When we shouldn’t just leave it to schoolsPosted: May 22, 2012
“We trust teachers – the professionals on the front line – to do what is best for their pupils.” This is the mantra which the Department for Education brings out whenever it’s faced with an issue it doesn’t want to have to address. They mean of course teachers in academies and free schools – no one else is allowed an opinion. It doesn’t apply for example to heads and teachers who don’t want to become academies or to those who want to use a wider range of methods to teach reading. They need to do what they’re told.
But let’s look at three recent cases where the DfE’s non- intervention policy is having some very clear effects on children. First, and best known, there’s the row over nutrition standards. A survey of 100 academies showed that 89% were in breach of the regulations that apply to other schools. This is not some minor issue of health and safety bureaucracy. It’s about children’s health and about ensuring that they ensuring that bad food and drink doesn’t have harmful effects on behaviour and on their readiness to learn. But academies don’t have to follow the regulations And Michael Gove has made it clear he doesn’t intend to make them. You may wonder why they don’t follow the guidance anyway …. perhaps someone should ask them what share of the profits they’re getting from the junk food industry.
Less well known outside specialists in the field are the attempts of some academies and free schools either not to admit or to get rid of pupils who present particular challenges. On his website “A Can of Worms” barrister David Wolfe documents many issues of this kind. Recently he describes a case (at http://davidwolfe.org.uk/wordpress/archives/1114) where an academy totally ignored the requirements of the statement and put a child on a reduced (two hours a day) timetable. David Wolfe comments “it is interesting to note that the academy clearly did not consider itself legally bound to make the provision in the pupils’ statement of SEN. The impression which I often get in such cases is that many academies are not overly concerned with the legality of what they are doing. They consider themselves free to do whatever they want”.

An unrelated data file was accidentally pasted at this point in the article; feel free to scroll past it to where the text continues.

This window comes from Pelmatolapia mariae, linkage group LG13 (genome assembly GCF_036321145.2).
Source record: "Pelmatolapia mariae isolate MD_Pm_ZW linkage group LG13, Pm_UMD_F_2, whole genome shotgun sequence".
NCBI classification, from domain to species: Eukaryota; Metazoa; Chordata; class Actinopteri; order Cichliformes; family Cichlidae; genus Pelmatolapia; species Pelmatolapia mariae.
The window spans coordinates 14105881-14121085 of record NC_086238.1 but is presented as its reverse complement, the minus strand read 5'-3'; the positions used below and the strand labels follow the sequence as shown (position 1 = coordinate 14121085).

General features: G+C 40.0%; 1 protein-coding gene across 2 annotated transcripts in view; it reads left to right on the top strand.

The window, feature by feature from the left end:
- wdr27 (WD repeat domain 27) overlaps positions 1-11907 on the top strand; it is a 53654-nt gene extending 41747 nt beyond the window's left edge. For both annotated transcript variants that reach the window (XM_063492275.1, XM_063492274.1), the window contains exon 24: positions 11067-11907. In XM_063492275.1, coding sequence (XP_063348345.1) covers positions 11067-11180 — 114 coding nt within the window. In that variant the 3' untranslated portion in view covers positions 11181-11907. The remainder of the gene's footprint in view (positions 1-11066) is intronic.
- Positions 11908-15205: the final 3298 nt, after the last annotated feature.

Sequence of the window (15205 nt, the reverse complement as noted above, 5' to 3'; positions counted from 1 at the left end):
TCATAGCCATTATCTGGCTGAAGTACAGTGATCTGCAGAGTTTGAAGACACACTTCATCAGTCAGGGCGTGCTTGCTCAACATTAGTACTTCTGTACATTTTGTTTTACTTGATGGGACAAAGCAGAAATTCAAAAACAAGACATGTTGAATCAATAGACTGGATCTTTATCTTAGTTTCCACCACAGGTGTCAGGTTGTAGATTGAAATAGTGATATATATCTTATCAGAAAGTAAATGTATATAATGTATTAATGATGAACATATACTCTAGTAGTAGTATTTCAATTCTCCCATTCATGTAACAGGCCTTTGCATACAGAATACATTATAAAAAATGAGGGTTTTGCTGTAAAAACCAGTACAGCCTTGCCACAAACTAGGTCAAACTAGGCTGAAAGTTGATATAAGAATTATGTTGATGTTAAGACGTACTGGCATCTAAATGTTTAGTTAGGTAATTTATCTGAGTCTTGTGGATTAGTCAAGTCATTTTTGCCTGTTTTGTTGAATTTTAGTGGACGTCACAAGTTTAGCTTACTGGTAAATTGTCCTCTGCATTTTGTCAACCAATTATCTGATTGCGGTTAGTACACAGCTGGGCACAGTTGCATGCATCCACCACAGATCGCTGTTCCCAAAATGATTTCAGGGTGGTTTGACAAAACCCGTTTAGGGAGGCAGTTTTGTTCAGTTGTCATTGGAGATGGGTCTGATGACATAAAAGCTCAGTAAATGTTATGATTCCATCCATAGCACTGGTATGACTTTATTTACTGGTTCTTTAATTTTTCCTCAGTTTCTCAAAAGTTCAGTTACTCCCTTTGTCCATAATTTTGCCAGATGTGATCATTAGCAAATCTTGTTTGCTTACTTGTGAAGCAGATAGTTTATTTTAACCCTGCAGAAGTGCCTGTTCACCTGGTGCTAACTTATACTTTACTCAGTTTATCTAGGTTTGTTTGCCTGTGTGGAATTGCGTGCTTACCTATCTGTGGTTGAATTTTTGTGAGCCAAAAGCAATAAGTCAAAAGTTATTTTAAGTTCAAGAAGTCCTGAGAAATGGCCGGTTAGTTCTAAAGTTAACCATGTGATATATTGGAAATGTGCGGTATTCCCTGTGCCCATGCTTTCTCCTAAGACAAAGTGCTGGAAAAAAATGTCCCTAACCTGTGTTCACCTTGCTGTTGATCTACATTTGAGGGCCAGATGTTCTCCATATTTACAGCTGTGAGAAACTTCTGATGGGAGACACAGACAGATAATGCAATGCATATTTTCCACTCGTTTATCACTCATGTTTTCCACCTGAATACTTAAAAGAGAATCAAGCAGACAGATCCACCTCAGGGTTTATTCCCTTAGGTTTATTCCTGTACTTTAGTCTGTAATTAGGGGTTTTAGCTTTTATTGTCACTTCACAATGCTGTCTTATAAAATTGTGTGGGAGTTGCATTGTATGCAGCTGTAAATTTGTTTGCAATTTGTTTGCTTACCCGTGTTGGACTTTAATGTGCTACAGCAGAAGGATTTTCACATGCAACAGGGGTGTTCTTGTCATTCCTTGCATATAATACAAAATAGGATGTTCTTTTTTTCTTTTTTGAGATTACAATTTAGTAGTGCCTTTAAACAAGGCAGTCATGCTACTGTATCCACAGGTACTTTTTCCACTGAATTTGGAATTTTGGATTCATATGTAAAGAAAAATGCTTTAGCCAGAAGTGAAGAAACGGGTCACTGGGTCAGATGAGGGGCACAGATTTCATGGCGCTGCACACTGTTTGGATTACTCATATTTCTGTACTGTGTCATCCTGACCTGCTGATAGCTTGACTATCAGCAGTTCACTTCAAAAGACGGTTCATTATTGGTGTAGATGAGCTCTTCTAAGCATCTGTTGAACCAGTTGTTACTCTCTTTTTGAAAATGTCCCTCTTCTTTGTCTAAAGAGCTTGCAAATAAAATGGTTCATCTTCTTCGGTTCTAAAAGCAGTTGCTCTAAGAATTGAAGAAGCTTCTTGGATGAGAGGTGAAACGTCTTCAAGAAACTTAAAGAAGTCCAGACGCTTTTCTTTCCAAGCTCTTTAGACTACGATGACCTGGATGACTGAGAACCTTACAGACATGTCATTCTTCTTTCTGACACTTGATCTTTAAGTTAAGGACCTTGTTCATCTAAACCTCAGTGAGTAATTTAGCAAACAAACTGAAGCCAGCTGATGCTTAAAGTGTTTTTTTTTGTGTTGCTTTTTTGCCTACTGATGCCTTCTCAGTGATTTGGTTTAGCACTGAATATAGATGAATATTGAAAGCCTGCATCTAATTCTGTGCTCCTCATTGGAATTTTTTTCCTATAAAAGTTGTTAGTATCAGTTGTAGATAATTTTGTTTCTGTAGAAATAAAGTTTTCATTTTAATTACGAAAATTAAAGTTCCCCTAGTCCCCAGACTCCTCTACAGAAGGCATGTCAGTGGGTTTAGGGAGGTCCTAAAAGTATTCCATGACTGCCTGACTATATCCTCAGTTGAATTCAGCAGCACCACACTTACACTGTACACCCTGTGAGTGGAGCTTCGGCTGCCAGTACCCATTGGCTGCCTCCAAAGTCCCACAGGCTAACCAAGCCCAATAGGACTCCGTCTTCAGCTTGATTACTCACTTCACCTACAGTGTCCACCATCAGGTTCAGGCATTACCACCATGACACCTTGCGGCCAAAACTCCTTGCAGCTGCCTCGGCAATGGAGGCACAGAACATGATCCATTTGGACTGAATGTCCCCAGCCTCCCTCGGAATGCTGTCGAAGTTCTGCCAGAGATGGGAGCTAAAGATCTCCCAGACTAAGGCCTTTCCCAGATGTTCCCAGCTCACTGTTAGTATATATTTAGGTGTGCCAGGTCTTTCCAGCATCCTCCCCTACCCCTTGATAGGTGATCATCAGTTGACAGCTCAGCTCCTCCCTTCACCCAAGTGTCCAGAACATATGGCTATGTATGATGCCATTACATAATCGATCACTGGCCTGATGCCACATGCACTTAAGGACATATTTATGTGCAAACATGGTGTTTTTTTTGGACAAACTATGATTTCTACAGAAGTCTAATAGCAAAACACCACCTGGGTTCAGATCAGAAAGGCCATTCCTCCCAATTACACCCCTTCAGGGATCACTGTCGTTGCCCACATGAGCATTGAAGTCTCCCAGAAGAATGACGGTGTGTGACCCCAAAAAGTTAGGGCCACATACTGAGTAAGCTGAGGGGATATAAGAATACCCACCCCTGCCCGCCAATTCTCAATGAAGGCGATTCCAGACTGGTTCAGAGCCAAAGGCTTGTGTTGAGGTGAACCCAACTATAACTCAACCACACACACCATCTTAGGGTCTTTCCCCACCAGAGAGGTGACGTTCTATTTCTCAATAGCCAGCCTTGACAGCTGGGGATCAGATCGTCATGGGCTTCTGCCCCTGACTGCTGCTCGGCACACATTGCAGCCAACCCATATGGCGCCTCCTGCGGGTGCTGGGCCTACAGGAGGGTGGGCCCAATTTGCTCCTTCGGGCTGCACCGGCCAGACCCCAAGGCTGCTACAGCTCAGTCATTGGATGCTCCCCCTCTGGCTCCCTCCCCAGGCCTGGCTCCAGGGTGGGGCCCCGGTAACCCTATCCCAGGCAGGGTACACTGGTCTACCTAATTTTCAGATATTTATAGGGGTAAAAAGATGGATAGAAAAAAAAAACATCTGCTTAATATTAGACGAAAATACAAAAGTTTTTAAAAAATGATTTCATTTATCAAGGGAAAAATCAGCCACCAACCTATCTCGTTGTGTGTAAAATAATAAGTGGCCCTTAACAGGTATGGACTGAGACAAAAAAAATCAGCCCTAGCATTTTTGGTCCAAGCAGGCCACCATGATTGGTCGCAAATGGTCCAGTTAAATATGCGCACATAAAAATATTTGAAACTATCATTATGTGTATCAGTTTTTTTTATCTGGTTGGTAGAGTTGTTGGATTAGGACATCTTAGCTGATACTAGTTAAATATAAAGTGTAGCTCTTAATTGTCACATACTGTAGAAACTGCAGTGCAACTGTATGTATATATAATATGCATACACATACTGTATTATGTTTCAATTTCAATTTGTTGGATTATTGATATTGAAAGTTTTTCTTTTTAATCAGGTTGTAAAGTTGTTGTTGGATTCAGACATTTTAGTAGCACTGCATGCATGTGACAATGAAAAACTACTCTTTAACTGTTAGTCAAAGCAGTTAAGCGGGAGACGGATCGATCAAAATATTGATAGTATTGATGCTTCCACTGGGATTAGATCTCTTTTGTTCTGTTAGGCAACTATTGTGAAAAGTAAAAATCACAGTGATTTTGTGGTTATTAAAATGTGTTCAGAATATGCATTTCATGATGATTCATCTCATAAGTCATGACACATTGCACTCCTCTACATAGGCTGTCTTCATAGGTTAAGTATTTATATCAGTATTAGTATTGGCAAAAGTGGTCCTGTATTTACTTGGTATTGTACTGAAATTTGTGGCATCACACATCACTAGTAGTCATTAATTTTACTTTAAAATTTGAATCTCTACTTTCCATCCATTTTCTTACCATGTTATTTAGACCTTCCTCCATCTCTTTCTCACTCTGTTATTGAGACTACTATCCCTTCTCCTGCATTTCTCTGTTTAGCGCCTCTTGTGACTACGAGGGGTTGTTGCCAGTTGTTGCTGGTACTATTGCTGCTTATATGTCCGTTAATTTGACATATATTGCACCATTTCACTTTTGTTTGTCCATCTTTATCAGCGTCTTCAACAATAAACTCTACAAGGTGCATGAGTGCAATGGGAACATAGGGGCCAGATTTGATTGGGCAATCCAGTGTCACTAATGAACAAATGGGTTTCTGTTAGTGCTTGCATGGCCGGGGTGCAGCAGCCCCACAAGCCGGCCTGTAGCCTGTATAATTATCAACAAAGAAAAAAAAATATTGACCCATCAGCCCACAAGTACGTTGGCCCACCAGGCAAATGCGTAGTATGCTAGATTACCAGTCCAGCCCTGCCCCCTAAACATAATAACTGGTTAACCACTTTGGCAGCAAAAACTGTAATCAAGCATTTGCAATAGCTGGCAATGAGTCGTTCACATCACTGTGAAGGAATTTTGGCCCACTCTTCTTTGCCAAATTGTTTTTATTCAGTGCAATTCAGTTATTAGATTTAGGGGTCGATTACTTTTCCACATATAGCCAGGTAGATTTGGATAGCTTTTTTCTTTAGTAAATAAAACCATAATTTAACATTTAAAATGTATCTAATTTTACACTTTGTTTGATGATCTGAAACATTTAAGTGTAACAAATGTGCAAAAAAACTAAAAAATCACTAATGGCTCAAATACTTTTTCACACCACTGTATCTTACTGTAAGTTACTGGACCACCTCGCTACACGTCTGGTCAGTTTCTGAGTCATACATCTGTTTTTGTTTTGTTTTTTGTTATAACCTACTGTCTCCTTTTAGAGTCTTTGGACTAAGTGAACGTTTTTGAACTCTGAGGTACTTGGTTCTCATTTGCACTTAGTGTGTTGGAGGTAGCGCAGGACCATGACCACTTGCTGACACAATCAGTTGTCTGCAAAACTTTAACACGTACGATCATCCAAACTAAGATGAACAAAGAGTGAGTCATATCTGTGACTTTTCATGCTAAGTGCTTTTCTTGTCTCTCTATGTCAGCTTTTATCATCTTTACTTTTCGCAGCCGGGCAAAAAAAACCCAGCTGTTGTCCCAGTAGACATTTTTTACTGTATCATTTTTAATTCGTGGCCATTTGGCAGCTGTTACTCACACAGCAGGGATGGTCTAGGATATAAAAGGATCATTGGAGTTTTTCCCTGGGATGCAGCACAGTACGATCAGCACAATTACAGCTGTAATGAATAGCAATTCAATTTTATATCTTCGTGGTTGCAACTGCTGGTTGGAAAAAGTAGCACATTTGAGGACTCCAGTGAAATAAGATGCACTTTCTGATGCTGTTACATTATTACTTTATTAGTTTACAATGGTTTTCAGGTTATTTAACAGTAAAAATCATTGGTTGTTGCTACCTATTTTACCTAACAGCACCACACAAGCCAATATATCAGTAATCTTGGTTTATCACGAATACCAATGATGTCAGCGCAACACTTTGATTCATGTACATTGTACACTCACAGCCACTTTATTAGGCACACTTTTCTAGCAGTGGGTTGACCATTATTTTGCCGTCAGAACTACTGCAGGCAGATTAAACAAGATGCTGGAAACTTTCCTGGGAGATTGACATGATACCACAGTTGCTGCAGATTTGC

In this case, the Tribunal found for the child and the family and ordered the school to undertake a comprehensive retraining programme on the requirements of the Equalities Act. In another case however, an SEN Tribunal decided that it could not require an academy to take a child named in a statement because those rules only apply to local authority maintained schools. The only redress for the family would be to appeal to the Secretary of State!
The third example is to be found on James Hargrave’s wonderful blog (http://blog.hargrave.org.uk/2012/05/seckford-schools-curriculum-and-special.html) which charts the particular lunacies of the free school saga in Suffolk. In this instance, he describes the attempts of a parent with a child with substantial special needs to establish what opportunities would be available in one of the proposed free schools. In particular she wanted to know about non GCSE qualifications as her child was unlikely to be successful at GCSE. The school’s response was that it would only offer academic GCSE’s and proposed to make no provision for pupils for whom that was unsuitable. When challenged, the school simply stopped answering any communications. The parent concluded finally that “I can only assume that your failure to respond is a strategy that you hope will put off parents like me from choosing your school for their children.”
That’s just the highlights – I recommend reading the correspondence in full. Sadly this is far from a unique case. Offering a narrow curriculum focussed exclusively around academic GCSEs is becoming a favourite ploy of schools that want to manipulate their intake.
So can we just leave everything to our new bright and shining independent schools? If we do it seems clear that many pupils are going to get a very raw deal and Michael Gove will be very busy sorting out complaints – as will in due course the courts.